◊ EasyDMARC customers are in for a treat
The global email security software firm announces major platform upgrades
EasyDMARC’s new platform upgrades allow for instant XML reporting and AI-based anomaly detection alerts. The global email security software company is now able to provide the guidance needed for customers to reach a DMARC policy state that dismisses phishing attempts.
EasyDMARC gives users the visibility and control to act on cyberattacks that involve spoofed email techniques by combining anomaly detection alerts with DMARC’s defense mechanism that rejects unauthenticated sources. Customers are able to manage critical email security standards all in one place with their existing BIMI implementation tools and SPF solutions such as EasySPF.
Commenting on the new platform upgrades, EasyDMARC CEO and Co-Founder Gerasim Hovhannisyan said: “The benefits are immediately realized, particularly for our customers. This also solidifies our leadership position in the DMARC space and paves the way for new features that combine our speed with Artificial Intelligence.”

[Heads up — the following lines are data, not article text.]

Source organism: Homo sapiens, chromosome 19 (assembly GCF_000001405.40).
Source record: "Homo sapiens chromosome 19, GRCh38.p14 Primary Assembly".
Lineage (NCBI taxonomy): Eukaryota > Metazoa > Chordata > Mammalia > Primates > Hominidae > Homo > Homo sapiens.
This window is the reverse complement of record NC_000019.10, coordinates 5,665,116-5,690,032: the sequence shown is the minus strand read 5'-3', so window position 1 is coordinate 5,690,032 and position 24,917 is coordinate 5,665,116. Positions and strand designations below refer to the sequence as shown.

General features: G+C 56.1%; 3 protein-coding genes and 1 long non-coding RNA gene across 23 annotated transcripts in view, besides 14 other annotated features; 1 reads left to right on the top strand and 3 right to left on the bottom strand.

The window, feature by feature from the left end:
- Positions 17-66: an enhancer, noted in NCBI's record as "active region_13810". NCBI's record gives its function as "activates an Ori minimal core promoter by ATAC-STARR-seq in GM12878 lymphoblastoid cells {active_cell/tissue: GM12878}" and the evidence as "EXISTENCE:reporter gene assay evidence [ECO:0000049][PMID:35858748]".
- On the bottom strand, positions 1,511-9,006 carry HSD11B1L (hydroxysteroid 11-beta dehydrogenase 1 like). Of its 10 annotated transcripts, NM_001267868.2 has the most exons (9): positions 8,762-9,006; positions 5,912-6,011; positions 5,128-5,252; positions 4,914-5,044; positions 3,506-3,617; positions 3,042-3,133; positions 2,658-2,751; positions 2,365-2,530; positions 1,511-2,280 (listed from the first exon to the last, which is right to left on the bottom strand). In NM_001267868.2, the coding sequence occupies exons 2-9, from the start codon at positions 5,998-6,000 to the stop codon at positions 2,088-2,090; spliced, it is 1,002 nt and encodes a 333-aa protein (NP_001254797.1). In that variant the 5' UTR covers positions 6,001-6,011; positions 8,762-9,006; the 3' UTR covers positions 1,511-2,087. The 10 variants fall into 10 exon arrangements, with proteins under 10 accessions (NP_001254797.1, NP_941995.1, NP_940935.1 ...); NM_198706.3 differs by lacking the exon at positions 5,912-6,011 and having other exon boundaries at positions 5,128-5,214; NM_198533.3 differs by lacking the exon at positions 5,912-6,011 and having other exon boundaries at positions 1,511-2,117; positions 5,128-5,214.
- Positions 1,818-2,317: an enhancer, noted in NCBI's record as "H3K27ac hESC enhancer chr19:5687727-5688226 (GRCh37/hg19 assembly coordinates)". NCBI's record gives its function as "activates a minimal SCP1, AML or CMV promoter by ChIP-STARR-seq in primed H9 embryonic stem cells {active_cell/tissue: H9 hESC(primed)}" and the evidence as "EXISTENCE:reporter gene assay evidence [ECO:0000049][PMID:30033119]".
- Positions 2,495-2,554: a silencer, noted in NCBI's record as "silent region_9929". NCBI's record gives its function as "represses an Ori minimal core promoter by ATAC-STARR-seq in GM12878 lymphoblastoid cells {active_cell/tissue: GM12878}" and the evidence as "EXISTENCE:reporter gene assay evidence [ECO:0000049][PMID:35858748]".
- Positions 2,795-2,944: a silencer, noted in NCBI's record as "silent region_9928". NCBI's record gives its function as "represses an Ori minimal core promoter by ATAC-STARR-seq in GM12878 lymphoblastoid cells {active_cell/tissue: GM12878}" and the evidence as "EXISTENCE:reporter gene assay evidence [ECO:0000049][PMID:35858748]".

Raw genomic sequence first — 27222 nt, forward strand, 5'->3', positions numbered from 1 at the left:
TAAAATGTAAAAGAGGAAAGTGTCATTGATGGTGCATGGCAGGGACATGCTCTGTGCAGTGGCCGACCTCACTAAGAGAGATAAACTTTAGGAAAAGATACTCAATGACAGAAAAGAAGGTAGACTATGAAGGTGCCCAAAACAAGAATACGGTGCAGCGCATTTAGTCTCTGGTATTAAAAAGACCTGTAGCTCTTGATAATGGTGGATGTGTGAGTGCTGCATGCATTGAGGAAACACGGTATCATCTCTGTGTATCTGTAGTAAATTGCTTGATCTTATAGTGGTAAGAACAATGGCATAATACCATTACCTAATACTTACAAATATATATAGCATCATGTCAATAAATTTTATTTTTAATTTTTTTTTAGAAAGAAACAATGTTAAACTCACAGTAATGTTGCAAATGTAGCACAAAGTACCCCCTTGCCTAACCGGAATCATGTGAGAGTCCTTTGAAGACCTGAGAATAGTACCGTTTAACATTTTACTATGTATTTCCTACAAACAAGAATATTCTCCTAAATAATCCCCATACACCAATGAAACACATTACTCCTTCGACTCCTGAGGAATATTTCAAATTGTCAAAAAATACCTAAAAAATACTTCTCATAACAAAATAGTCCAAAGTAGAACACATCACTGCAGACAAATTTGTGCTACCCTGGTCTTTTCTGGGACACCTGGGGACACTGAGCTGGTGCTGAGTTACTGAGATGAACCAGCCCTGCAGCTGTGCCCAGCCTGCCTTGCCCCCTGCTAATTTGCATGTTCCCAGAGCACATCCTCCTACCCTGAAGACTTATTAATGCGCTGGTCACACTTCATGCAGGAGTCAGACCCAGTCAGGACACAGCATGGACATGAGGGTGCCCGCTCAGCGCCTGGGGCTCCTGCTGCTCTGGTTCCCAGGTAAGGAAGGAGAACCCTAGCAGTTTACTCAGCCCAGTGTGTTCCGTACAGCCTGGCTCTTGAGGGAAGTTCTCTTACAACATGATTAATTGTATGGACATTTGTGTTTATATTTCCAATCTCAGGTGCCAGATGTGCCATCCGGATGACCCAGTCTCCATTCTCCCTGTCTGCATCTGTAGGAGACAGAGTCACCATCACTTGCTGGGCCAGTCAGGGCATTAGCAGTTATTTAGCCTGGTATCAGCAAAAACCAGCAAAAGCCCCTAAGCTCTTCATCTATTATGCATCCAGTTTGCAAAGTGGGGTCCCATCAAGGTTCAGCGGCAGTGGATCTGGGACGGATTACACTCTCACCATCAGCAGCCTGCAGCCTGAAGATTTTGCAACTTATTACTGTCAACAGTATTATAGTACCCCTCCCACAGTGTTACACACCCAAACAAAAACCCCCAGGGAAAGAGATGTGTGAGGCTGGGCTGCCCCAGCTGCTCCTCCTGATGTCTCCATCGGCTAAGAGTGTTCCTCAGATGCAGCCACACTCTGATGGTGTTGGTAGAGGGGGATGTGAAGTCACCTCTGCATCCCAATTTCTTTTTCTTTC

◊ Global cyberattack volumes surge to triple digits
Accenture Security’s report
Accenture Security’s latest global incident response analysis attributes the triple digit increase in intrusion volumes to three main trends. The trends identified are a lack of a slowdown of cyberattacks, a disproportionate impact on certain industries and geos, and high levels of ransomware and extortion.